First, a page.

Check out my Washington Post column, The manipulation of Social Emotional Learning
I’ll be writing a post soon in my Education Week Teacher column about Social Emotional Learning (SEL) (sometimes referred to as “character” education) soon, and thought it would be useful to develop a “The Best…” list on the topic.
Here are my choices for The Best Social Emotional Learning (SEL) Resources (I’m going to first start with sharing posts and resources from this blog, and then highlight several other sites):
You might want to visit the publishers website for my book, Helping Students Motivate Themselves. If you click on “sample chapters,” you’ll be able to get several lesson plans and hand-outs for free related to SEL.
Social Skills Training Report Is Even More Interesting Than I Thought… is a post on recent SEL research.
Now, for other resources:
Maurice Elias writes a great blog for Edutopia on SEL.
The Collaborative For Academic, Social and Emotional Learning has many resources.
Edutopia has a Social and Emotional Learning page.
Education Week also has a number of SEL resources.
Social and Emotional Learning Research Review is from Edutopia.
‘How Children Succeed’ — Q&A with Paul Tough is from The Washington Post.
Paul Tough on how children succeed. Hint: It’s not academics is from Maclean’s.
The grit factor: hard to measure, hard to succeed without is from Ed Source.
Mind in The Making has developed a very useful list of children’s books divided up by the different SEL skills that are taught through them. They would be great for younger students and for English Language Learners.
Teaching the Whole Child: Instructional Practices That Support Social-Emotional Learning in Three Teacher Evaluation Frameworks is a report from the American Institutes For Research.
Social-Emotional Programs Target Students’ Long-Term Behavior is from Education Week.
I’ve posted another three-part series in Ed Week about teaching character.
Socialization technique helps in academic achievement, trial study finds is from The Washington Post, and describes results from a study on using Social Emotional Learning in the classroom. Here’s more info on the same research.
Here’s One More Small Thing I’m Doing To Help Students See The Importance Of Social Emotional Learning
Who Gets To Graduate is by Paul Tough and appears in The New York Times. He raises many useful points, but misses others. Those “misses” are pointed out in a good response in The EduOptimists titled Doing What’s Easy: Comments on “Who Gets to Graduate?” IT echoes similar points I made in a Washington Post piece, The manipulation of Social Emotional Learning. Here’s an excerpt from The EduOptimists:
The unfortunate outcome of the focus on the research of these individuals is that policymakers and practitioners are being given further reason to view achievement gaps as the cognitive problems of individuals rather than the result of failures in the structures of our schools and societal policies.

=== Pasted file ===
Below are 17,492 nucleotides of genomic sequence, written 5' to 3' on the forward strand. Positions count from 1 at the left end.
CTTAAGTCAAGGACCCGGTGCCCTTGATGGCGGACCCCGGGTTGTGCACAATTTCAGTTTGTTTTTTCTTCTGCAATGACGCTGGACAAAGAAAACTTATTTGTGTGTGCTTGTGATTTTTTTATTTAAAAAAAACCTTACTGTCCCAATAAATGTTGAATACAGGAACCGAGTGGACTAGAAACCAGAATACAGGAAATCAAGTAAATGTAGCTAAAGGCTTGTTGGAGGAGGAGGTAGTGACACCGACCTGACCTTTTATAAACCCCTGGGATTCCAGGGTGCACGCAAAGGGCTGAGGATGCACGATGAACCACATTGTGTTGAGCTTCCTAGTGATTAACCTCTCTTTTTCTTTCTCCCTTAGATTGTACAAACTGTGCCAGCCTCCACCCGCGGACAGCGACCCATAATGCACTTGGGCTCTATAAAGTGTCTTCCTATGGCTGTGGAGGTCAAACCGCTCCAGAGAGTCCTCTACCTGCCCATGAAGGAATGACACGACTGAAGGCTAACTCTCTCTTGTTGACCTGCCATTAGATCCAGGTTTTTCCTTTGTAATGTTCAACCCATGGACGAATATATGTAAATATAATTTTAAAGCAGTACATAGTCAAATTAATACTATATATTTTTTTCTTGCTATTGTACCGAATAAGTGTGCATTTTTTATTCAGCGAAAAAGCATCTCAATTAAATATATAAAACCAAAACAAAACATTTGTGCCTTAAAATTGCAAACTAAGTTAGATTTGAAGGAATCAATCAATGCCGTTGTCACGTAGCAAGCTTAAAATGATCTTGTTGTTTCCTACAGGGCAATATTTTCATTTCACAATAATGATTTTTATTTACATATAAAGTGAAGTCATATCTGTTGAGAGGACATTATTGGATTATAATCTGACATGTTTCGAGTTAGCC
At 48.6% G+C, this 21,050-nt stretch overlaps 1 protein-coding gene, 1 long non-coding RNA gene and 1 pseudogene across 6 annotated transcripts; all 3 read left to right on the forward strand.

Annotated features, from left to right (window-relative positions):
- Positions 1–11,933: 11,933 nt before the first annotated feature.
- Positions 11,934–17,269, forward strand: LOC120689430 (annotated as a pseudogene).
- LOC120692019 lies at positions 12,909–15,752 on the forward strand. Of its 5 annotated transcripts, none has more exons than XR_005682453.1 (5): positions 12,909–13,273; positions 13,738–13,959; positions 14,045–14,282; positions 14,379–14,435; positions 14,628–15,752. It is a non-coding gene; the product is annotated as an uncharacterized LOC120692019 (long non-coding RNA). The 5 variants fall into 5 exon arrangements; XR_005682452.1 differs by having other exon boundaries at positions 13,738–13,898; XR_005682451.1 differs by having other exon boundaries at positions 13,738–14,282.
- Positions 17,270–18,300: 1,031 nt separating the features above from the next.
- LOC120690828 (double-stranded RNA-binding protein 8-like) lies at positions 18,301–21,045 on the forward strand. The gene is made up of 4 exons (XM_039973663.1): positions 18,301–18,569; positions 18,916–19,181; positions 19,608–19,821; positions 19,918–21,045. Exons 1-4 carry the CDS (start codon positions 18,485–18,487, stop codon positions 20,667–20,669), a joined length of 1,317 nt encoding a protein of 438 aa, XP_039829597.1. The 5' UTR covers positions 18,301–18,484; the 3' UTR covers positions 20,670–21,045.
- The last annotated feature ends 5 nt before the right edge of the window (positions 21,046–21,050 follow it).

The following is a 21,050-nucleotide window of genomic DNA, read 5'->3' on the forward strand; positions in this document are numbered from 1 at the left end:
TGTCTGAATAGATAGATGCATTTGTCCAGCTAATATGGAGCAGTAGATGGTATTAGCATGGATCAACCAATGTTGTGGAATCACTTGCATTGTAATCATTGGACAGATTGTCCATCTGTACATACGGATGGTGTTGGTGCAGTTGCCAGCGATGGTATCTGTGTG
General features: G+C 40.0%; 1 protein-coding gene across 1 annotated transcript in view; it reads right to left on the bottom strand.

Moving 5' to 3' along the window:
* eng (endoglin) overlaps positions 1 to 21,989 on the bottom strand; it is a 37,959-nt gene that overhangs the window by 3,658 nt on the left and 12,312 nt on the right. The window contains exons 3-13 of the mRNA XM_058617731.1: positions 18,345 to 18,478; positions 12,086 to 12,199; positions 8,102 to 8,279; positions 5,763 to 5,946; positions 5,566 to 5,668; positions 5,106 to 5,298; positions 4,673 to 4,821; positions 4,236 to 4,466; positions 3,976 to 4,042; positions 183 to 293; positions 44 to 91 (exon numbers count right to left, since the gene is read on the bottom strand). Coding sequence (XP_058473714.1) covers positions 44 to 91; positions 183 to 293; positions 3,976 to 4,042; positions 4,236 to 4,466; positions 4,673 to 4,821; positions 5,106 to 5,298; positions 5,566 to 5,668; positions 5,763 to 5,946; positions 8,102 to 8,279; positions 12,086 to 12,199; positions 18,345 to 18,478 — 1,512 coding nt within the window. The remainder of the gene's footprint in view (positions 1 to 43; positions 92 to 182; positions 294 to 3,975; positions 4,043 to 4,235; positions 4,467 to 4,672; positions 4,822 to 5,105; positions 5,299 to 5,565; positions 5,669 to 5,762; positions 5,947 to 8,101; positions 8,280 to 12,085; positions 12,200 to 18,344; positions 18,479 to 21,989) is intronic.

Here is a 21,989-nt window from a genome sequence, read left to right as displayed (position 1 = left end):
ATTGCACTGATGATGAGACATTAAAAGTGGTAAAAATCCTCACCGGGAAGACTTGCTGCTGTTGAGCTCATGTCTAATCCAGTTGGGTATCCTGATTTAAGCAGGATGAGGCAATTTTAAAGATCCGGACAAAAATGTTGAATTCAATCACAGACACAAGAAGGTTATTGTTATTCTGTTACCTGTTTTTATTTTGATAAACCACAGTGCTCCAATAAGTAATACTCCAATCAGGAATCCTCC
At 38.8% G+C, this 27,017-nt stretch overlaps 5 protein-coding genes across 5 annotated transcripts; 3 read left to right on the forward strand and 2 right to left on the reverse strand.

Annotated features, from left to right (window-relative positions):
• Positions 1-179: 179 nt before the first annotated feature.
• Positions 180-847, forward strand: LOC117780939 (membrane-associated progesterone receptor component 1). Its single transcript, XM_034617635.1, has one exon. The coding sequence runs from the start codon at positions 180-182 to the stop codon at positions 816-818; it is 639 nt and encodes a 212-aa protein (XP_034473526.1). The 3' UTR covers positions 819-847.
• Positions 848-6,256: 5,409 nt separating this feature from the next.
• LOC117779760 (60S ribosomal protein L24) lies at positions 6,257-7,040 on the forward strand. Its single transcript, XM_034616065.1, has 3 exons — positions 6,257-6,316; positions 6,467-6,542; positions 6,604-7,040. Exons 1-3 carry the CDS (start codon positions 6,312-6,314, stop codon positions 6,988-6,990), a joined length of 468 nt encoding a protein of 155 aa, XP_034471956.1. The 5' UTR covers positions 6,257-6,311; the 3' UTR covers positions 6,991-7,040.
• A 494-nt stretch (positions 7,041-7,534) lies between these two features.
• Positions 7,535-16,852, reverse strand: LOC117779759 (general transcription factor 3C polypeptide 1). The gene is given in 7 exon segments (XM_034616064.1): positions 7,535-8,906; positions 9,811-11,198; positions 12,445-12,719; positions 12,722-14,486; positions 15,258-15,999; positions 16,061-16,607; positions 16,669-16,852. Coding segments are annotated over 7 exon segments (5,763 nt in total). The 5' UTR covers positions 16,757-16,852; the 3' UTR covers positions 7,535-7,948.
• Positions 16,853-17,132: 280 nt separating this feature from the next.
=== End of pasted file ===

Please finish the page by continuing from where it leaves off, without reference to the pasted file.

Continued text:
Teach The Teachers Well is from The New York Times.
Integrating Social-Emotional Learning Into High School is from Ed Week.
Sacramento city schools focus on emotional learning is a Sacramento Bee story about our district’s SEL program, directed by the extraordinary Mai Xi Lee.
Maurice J. Elias has written a very useful article titled Social-emotional skills can boost Common Core implementation for Phi Delta Kappan. Unfortunately, if you’re not a subscriber, it costs $5, which I thought was worth paying.
New Federal Grant Aims to Help Schools Boost Noncognitive Skills is from Ed Week.
Urban Districts Embrace Social-Emotional Learning is also from Ed Week.
Here are some useful resources connecting Social Emotional Learning with Common Core Standards:
Social and emotional learning gaining new focus under Common Core is a very useful and interesting article published by Ed Source.
How Are Social-Emotional Learning and the Common Core Connected? is by Maurice Elias.
Social-emotional skills can boost Common Core implementation is also by Maurice Elias.
How to Integrate Social-Emotional Learning into Common Core is from The Greater Good Science Center.
Integrating Social Emotional Curricula and the Common Core is from Inside the Classroom, Outside The Box.
Webinar Recording: Where Does Resiliency Fit in the Common Core? is from ScholarCentric.
Resiliency Key to Students’ Success in Common Core is from the same group.
Feedback and/or Additional suggestions are always welcome.
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You might also want to explore the over 800 other “The Best…” lists I’ve compiled.